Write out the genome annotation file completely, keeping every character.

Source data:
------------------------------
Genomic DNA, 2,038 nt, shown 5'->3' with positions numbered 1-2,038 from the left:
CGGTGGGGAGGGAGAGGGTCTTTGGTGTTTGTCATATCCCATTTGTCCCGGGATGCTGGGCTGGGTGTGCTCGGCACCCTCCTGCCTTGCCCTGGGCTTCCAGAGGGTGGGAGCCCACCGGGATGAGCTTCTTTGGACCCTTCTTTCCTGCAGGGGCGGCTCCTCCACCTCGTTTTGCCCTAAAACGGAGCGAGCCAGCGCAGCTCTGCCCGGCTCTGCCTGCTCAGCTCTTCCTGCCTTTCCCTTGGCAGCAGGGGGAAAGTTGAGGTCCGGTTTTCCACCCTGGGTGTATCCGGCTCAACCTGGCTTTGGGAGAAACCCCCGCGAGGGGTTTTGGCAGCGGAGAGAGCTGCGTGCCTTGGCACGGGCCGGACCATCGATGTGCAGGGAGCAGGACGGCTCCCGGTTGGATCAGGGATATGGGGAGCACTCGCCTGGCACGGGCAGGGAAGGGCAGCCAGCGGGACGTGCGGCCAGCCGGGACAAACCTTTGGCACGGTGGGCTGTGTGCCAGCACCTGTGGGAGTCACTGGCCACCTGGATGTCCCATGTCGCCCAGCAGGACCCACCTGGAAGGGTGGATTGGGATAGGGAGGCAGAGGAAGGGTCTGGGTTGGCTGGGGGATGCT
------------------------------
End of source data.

Genomic DNA, 2,038 nt, shown 5'->3' with positions numbered 1-2,038 from the left:
CGGTGGGGAGGGAGAGGGTCTTTGGTGTTTGTCATATCCCATTTGTCCCGGGATGCTGGGCTGGGTGTGCTCGGCACCCTCCTGCCTTGCCCTGGGCTTCCAGAGGGTGGGAGCCCACCGGGATGAGCTTCTTTGGACCCTTCTTTCCTGCAGGGGCGGCTCCTCCACCTCGTTTTGCCCTAAAACGGAGCGAGCCAGCGCAGCTCTGCCCGGCTCTGCCTGCTCAGCTCTTCCTGCCTTTCCCTTGGCAGCAGGGGGAAAGTTGAGGTCCGGTTTTCCACCCTGGGTGTATCCGGCTCAACCTGGCTTTGGGAGAAACCCCCGCGAGGGGTTTTGGCAGCGGAGAGAGCTGCGTGCCTTGGCACGGGCCGGACCATCGATGTGCAGGGAGCAGGACGGCTCCCGGTTGGATCAGGGATATGGGGAGCACTCGCCTGGCACGGGCAGGGAAGGGCAGCCAGCGGGACGTGCGGCCAGCCGGGACAAACCTTTGGCACGGTGGGCTGTGTGCCAGCACCTGTGGGAGTCACTGGCCACCTGGATGTCCCATGTCGCCCAGCAGGACCCACCTGGAAGGGTGGATTGGGATAGGGAGGCAGAGGAAGGGTCTGGGTTGGCTGGGGGATGCT